Buffalo, situated in Erie County, is a well known for its large college population, and it is home to 258,959 residents. Buffalo is not immune to the heroin and prescription opioid crisis that is taking place throughout the country.
According to The Buffalo News, in 2015, a collection of 50 community groups joined forces to combat the rising tide of prescription drug abuse, especially among young people. The campaign was publicly announced at the State University of New York, Buffalo State. Coordinators explained that they would be raising awareness of prescription drug abuse through print advertisements, radio ads, billboards, educational programs in schools, a website that includes referrals to organizations that can help, and a documentary on television.
The campaign developed in response to drug overdose rates, abuse statistics, and the exposure of two doctors in the Buffalo-Niagara area who were prescribing an inordinately high number of medications. In fact, these doctors were prescribing opioid pain relievers to patients at a rate which was 70 percent higher than the average for New York overall. The campaign, which has already received $1.2 million in funding, hopes to prevent new initiations into prescription drug abuse as well as encourage those in need of treatment to get it.
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Mayor Byron W. Brown is also working to help the public with the problem of heroin and prescription drug abuse in Buffalo. In February 2016, Mayor Brown called a town hall meeting to address this topic. Town hall meetings are an important way for the public to get involved, get educated, and voice their concerns and recommendations to public officials.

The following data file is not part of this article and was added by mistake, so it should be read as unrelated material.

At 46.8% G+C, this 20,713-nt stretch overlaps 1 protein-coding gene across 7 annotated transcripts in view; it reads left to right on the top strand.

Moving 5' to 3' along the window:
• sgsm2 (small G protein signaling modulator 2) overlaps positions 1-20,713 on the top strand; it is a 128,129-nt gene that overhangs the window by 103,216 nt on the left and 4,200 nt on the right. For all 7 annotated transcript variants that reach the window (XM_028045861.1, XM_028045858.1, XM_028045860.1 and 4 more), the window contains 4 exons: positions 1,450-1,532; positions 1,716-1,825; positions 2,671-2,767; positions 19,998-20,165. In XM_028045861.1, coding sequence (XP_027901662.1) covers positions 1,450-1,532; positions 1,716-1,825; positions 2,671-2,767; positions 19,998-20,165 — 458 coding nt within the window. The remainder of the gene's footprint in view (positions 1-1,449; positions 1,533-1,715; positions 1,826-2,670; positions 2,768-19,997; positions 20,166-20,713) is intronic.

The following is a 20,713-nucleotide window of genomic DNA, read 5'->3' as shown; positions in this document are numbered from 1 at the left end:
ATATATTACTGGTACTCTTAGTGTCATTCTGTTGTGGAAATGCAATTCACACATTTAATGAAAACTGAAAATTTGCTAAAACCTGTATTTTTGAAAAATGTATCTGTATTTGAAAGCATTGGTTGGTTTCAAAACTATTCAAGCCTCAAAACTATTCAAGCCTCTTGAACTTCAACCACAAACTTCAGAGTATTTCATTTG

The mayor’s town hall meeting was cosponsored by the organization Save the Michaels of the World, which was founded by a Buffalo father who lost his 20-year-old son to suicide after he became addicted to hydrocodone (a prescription opioid pain reliever) following treatment for Chrohn’s disease. Save the Michaels aims to advise the public on the serious consequences of misusing or becoming addicted to drugs, such as overdose, suicide, loss of life enjoyment, and the pain drug abuse inflicts on loved ones. The town hall meeting emphasized that the public can help by using all available resources to educate themselves on the dangers of prescriptions opioids and heroin. The meeting’s message dovetails with the campaign goals described above; the public must increase its awareness of the prevalence of drug abuse, but to do so, it needs the relevant resources to be available.